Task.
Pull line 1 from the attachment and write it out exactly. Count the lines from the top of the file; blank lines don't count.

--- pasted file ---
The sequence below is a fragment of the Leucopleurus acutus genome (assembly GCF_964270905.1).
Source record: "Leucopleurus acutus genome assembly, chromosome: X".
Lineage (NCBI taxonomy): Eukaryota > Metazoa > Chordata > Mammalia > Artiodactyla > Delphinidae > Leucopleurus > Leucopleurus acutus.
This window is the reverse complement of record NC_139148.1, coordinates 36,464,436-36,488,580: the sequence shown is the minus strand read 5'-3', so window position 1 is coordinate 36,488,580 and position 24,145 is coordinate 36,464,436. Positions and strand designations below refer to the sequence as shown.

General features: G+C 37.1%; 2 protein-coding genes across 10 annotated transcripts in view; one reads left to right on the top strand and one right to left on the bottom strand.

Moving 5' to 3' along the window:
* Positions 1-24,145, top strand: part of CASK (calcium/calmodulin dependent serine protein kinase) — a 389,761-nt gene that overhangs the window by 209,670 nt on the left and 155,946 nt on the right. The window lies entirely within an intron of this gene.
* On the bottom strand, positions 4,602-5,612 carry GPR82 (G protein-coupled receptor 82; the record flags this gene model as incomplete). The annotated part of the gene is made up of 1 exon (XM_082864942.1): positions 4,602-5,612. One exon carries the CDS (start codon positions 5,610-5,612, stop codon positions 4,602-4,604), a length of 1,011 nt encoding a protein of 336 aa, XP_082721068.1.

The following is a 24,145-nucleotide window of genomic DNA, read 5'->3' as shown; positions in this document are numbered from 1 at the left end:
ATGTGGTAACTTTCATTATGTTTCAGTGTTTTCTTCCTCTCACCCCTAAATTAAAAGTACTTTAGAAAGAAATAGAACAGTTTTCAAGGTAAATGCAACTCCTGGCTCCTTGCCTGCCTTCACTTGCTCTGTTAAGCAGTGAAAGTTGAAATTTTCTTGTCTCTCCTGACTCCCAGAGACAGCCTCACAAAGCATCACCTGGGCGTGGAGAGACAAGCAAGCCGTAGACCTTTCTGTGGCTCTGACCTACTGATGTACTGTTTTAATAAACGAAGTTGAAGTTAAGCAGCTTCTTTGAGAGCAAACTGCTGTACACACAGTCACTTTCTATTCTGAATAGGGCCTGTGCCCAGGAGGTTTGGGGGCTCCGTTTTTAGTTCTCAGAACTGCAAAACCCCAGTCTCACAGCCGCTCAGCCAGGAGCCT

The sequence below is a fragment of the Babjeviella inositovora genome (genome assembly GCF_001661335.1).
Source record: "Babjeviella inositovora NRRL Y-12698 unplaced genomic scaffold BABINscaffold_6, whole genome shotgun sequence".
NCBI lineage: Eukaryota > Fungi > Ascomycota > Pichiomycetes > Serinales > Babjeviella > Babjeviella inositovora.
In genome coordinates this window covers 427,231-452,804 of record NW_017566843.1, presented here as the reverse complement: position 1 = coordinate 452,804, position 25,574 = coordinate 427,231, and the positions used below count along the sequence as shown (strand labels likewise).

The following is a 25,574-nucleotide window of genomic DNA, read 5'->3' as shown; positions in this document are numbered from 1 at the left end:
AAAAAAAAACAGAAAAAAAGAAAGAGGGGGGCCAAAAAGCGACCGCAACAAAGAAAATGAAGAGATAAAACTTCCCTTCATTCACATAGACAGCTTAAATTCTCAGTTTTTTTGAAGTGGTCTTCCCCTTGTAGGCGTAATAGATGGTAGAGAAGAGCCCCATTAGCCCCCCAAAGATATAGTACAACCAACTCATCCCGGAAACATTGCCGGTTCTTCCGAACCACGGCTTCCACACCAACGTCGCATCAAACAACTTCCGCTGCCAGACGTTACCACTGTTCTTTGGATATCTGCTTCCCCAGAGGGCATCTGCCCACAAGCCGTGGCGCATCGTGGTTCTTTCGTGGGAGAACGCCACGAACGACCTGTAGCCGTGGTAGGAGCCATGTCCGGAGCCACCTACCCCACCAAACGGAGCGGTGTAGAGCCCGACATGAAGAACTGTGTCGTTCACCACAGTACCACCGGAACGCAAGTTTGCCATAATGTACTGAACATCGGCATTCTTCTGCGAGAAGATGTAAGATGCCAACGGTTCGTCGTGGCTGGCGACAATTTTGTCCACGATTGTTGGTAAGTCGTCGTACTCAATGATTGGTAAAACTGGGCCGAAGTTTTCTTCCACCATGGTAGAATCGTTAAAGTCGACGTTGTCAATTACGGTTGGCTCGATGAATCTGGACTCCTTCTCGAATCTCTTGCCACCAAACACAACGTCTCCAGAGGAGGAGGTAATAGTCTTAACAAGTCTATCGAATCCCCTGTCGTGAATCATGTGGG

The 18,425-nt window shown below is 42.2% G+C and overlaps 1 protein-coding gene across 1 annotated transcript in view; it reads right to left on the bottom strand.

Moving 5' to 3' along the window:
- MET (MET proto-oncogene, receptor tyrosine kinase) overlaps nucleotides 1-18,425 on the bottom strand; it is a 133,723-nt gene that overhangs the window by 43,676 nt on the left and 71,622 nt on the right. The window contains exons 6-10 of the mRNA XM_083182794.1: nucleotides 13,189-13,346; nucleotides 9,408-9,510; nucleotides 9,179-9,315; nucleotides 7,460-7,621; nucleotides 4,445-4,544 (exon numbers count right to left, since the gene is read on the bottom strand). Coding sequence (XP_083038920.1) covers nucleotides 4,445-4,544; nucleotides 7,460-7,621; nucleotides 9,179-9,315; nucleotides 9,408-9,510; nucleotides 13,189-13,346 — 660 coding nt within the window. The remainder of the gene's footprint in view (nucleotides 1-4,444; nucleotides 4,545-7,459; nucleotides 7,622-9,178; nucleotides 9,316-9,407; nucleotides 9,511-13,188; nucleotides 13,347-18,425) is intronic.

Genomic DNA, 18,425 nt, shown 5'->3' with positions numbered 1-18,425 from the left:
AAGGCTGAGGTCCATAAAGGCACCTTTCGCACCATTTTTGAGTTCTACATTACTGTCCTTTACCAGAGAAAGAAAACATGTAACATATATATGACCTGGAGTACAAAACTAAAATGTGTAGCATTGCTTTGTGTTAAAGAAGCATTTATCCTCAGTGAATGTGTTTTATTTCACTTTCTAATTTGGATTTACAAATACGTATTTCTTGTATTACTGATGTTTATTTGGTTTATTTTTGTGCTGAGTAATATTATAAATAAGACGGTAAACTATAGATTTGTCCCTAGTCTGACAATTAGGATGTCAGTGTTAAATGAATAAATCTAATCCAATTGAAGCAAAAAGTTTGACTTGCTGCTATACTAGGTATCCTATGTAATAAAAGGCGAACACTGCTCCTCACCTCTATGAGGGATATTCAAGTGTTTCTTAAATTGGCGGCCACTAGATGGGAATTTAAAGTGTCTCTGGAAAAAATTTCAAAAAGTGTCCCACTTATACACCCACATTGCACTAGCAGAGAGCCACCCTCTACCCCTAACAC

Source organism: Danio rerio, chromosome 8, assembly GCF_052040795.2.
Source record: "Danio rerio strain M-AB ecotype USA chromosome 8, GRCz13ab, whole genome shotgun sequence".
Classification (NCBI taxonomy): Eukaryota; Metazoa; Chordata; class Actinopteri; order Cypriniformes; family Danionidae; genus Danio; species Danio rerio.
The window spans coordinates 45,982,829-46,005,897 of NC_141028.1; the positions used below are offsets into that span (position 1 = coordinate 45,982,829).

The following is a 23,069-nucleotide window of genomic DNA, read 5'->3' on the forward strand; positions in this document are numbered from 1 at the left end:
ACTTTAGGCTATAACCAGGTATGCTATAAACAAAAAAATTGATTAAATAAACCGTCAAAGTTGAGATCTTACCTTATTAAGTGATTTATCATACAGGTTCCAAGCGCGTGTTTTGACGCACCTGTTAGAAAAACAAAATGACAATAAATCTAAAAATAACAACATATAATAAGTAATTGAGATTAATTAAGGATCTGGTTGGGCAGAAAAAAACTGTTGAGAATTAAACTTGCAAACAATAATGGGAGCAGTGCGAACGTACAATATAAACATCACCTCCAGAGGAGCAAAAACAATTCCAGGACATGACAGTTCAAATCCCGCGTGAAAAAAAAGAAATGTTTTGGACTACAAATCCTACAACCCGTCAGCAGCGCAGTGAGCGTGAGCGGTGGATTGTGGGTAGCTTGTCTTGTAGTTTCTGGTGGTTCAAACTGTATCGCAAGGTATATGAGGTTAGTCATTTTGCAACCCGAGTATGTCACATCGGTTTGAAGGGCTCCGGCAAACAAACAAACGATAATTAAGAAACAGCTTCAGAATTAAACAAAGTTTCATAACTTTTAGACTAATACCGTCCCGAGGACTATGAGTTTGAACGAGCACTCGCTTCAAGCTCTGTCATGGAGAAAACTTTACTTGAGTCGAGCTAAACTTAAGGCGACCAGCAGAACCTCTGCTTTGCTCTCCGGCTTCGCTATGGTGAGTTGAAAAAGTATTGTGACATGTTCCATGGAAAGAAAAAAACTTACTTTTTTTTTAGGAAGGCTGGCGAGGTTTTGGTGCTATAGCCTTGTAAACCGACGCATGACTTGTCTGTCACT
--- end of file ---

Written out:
The sequence below is a fragment of the Leucopleurus acutus genome (assembly GCF_964270905.1).